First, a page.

With due respect the list you give above either inferior products to their competitors or there is nothing cutting edge about them. Some of them actually quite old technologies and there are no secrets about them. The point "steelhead3" makes is cutting edge technology that performs and delivers the goods above the competition. Don't let your national pride get ahead of you.

Comment edited 2 minutes after posting
1 upvote
LE_Gui
By LE_Gui (Jan 28, 2012)

I don't like his condescending tone "only good for the internal market"...

Where he could be right is that our government sucks and doesn't support innovating companies and lets our smartest guys go work overseas because they are more paid there...

Doesn't prevent his post to be totally rude, hurting and out of line when the topic here is a new item. You can discuss technology and problems to get it to market without insulting a whole people. See what I mean ?

2 upvotes
photoholiko
By photoholiko (Jan 28, 2012)

I agree with you France has always been a technological power house and deserves more respect, all countries have shortcomings including the U.S. but you have to consider there are also narrow minded people in every country. A good example is saying "only good for the internal market" you can bet the Japanese can't wait to get their hands on it.

1 upvote
Greynerd
By Greynerd (Jan 28, 2012)

When I travel from the UK to France by train transferring from a British train to a French train is like being in a time machine going from the 19th Century to the 21st Century. The French seem to be a pretty hich tech nation to me.

1 upvote
jc52e53
By jc52e53 (Jan 29, 2012)

The problem with the US is that we think we are so advanced. It is this mentality that is making us go backwards. Its very Republican.
The type of people that reject the best we can do. Its more important to curb our spending to nothing instead of investing in viable technology. Just look at the Tea Partiers. America's party is over. We do not produce any camera to compete with any of the Japanese outside of Red which is more of a movie camera. We have toys of the past not machines of the future.

1 upvote
Couscousdelight
By Couscousdelight (Jan 29, 2012)

Soitek, ST micro electronics, Alsthom, Dassault, Catia, a big part of Airbus, Falcon private jets, CapGemini, Bugatti, Bull...
In France, the average cost of a Internet connection is 30€, with 28mpbs download, free overseas phonecalls & HDTV via I.P. How much did you pay for Internet in the U.S and for waht kind of services did you have ?

you just don't know what you are talking about...:)

Comment edited 8 minutes after posting
0 upvotes
James Van Artsdalen
By James Van Artsdalen (Jan 27, 2012)

What color space can this achieve? Does is look realistic?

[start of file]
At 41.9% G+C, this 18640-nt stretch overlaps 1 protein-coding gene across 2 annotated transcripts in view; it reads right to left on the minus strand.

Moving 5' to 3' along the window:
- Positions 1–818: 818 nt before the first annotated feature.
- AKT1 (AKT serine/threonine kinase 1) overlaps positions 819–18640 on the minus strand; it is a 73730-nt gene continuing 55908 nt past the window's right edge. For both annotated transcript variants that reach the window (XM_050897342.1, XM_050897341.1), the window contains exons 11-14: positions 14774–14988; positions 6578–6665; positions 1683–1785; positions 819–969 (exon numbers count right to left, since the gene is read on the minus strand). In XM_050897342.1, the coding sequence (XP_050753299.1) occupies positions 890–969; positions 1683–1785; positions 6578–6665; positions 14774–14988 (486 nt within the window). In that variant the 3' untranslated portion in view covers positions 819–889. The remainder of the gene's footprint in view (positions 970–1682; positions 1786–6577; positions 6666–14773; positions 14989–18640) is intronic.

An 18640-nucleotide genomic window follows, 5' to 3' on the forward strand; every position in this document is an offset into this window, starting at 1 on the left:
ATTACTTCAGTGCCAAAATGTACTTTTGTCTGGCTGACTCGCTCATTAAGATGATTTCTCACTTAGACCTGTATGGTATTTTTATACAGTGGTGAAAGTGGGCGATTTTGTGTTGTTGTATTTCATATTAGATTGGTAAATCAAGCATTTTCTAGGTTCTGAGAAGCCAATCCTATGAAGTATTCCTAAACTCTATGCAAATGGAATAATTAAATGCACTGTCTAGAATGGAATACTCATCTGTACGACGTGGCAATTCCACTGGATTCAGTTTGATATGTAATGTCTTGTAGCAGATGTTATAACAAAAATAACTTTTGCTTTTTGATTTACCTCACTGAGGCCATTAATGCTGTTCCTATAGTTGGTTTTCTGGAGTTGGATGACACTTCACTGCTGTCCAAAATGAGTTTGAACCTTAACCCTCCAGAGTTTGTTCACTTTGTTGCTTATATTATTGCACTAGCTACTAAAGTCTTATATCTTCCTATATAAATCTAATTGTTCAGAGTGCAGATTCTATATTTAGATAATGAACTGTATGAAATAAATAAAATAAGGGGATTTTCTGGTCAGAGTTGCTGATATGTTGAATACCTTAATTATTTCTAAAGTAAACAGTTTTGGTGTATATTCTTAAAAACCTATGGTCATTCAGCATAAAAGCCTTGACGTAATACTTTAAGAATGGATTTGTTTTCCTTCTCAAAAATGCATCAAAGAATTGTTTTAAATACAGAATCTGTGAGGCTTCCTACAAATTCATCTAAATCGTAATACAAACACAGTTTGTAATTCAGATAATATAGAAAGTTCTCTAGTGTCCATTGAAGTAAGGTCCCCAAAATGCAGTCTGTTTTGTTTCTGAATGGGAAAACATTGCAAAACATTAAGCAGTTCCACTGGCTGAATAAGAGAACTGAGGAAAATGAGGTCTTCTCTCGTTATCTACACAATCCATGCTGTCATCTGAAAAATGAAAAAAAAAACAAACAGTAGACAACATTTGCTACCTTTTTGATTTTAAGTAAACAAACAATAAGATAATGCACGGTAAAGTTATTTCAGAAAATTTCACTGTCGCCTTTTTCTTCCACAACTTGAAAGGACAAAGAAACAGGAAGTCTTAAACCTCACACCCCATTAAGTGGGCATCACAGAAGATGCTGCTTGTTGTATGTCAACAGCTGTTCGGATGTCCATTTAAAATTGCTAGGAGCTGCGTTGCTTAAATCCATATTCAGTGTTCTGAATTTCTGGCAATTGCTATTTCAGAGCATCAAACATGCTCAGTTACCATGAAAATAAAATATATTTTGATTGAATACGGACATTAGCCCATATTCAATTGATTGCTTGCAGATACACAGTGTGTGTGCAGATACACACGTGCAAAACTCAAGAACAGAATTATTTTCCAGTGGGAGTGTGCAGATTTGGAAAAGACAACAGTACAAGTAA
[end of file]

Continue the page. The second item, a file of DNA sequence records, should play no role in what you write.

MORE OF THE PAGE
How fast is it? Does it allow for lag-free viewing?

EVFs work fine for framing, bit for composition I still have to look around the camera and eyeball the subject directly.

1 upvote
Jogger
By Jogger (Jan 27, 2012)

have they solved the issue of oled decay? if not, then you gonna get colour shifts as the EVF ages since the colours decay at different rates. Sony's approach makes more sense, since its all white OLED around.. LG uses the same technique in their 55inch OLED TV

0 upvotes
Steve FStop
By Steve FStop (Jan 27, 2012)

Sounds very nice but very expensive too.

Luckily, 2.4M dots are just enough for me right now.

1 upvote
Graystar
By Graystar (Jan 27, 2012)

Wasn't the new Sony EVF supposed the spell the end of the optical viewfinder? Or maybe it was the EVF before that one...or maybe it was the one before that which was supposed to kill the optical viewfinder...I can't remember.

I like my optical viewfinder...stop trying to take it away!

6 upvotes
chrswggl
By chrswggl (Jan 27, 2012)

The problem is that you THINK you like your viewfinder. EVF's really do offer a whole lot more functionality than that old-fashioned mirrorbox.

0 upvotes
Henry M. Hertz
By Henry M. Hertz (Jan 28, 2012)

yes and you have so much more time for composition.... because of the EVF LAG.... lol....

give me a break they are not ready for prime time.

4 upvotes
chlamchowder
By chlamchowder (Jan 28, 2012)

"EVF's really do offer a whole lot more functionality than that old-fashioned mirrorbox."

Can't you get that through live view? That approach lets you keep the benefits of an OVF, while also giving you access to EVF features like magnified focus checking.

A pure EVF camera can only beat an OVF + live view camera in video shooting, IMO.

1 upvote
kelpdiver
By kelpdiver (Jan 28, 2012)

they offer no functionality unless the camera is in live view. And currently, outside of the Sonys, that means no phase shift focusing. No upside to me, just a battery drain and another point of failure.

1 upvote
PhotoArtKC
By PhotoArtKC (Jan 28, 2012)

I see lots of people bashing EVF's, but to be honest, I was actually rather impressed with the electronic view finder of the new Nikon V1. While any EVF has a drawback to a prism, I can see many ways it is also superior too. While it will be some time before they entirely replace the OVF, this is not unlike what digital did to the film photography industry. Eventually technology became so good that it overtook the advantages film held.

5 upvotes
eilivk